About Leigh Brescia
Leigh Brescia grew up in North Carolina, spending most of her days playing in the woods behind her home and imagining she was a princess. She earned her Bachelor of Arts degree in English Communication from Mount Olive College and her Master’s degree from Fort Hays State University. She currently teaches online English composition courses for three universities, and an online “Writing Novels for Young Adults” course for UC Irvine.

When she’s not grading papers or writing, she enjoys reading and watching movies. She sings when she’s in a good mood and has killed every plant she’s ever owned. She currently lives in North Carolina with her husband and her three-year-old. Read more about Leigh at www.leighbrescia.com

Yikes! Television.

I started the Body Image Week Challenge doing something that I’ve been really afraid of: appearing on television. I’m known to avoid cameras so combining a camera with the potential to say something stupid…well, yikes!

Double yikes when the reporter asked me to bring high school photos. I hated the way I looked in high school! Reluctantly, I trudged down to my basement to find my old box of Reno High stuff. So many memories flooded my brain as I sifted through old pictures, notes, posters, newspaper clippings…. But the thing that struck me like a punch: I liked the way I looked. What had I been thinking? Why had I spent so much time and mental energy obsessing (negatively) over my appearance? I ran upstairs and called my mom. “Why did you let me hate my nose in high school?” I demanded. She was like, well, I tried. You’re pretty stubborn, blah, blah, blah.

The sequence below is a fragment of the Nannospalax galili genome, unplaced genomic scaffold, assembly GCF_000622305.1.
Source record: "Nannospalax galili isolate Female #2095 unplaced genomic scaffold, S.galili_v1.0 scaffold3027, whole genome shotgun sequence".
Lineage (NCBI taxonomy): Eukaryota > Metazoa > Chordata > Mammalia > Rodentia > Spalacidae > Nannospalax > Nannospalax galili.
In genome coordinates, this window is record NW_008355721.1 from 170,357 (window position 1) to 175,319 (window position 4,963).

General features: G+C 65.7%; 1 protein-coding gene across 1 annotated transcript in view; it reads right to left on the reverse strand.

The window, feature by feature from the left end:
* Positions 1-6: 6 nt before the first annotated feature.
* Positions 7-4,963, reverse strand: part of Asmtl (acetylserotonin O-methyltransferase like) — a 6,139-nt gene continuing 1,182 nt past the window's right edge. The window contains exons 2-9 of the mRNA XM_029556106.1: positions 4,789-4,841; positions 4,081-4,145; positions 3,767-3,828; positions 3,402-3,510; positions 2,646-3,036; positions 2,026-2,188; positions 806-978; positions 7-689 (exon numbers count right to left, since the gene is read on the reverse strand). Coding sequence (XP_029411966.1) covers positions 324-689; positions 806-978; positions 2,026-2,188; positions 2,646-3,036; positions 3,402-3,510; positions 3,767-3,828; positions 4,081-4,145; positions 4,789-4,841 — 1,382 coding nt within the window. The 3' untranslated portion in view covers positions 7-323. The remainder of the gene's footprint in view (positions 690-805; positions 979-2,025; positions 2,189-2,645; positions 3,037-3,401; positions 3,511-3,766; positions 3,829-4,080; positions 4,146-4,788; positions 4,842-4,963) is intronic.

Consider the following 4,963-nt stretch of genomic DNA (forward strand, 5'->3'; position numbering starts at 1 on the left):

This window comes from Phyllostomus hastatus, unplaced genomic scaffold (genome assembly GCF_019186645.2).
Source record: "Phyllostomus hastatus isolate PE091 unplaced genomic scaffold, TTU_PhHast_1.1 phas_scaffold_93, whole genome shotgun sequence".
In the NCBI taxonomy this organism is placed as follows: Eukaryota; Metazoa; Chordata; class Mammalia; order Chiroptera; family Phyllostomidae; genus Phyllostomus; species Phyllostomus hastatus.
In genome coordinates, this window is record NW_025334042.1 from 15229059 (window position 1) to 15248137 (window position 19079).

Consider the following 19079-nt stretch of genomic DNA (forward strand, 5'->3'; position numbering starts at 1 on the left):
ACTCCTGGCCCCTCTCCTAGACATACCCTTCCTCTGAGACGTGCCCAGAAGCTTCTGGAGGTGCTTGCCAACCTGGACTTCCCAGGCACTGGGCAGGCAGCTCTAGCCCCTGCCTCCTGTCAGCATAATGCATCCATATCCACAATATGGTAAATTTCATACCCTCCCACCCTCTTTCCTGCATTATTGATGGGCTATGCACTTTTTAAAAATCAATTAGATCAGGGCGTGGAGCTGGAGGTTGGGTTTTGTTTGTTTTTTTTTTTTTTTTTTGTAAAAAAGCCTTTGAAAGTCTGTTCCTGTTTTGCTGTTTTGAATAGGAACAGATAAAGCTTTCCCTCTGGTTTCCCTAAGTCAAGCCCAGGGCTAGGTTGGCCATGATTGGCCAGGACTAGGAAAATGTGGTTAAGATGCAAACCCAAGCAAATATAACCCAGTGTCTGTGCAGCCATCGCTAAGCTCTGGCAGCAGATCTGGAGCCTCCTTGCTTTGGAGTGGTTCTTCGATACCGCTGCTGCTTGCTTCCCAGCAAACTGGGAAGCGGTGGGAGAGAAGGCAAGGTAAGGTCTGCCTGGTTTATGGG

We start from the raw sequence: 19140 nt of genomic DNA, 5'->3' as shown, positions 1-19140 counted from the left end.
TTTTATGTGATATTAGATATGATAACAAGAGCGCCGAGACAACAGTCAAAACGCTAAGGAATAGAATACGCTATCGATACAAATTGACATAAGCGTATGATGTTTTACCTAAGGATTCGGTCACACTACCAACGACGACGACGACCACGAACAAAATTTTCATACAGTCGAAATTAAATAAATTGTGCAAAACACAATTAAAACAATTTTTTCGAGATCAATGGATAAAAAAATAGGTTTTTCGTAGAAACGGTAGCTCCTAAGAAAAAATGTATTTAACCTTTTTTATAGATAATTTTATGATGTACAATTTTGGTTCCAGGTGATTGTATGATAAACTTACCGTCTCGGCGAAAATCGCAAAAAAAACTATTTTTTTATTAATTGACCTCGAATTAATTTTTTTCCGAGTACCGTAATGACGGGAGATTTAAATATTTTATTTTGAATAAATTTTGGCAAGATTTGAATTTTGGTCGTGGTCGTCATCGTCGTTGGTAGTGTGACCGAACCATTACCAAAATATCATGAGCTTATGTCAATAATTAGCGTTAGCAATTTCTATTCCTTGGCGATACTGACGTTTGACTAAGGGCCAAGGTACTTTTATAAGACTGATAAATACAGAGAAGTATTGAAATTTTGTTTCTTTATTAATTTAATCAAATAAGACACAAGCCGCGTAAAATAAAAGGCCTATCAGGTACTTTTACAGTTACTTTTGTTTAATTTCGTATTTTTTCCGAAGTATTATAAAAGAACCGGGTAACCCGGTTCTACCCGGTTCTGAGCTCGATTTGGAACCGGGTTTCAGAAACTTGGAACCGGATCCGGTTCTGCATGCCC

Back to the interview: keeping the Body Image Challenge in mind, I looked at myself in the mirror yesterday morning and simply smiled. I refused to fret about my hair, makeup, weight, glasses, wardrobe or nose. I was just going to have fun.

And I did. Sure, I started out kind of nervous (there was this huge black camera looming in front of me). But like all good writing, television is edited. The best part turned out to be a surprise visit to The Cake and Flower Shoppe where I met my old boss. Even though I’d only worked there for three days, she remembered me and loved that I’d written a book inspired by that awful, awful day (I wrecked a delivery van and a wedding cake). We laughed about the whole thing!

So I guess the lesson for me (and maybe I’ll actually learn it this time) is this: things are never quite as bad as they seem when you’re mired in the moment. Turns out that bride got her cake in plenty of time!

Much thanks to Erin Breen at KTVN channel 2 in Reno! If you’d like to see the TV story click here. You can also read my guest post for the Body Image Week Challenge at www.myfavoriteauthor.blogspot.com.

MyFavoriteAuthor: Body Image Week!

I am so excited to be joining MyFavoriteAuthor’s Body Image Week! I will blogging about my own experience doing the Body Image Challenge and can’t wait to read about yours! Check it all out at http://myfavoriteauthor.blogspot.com.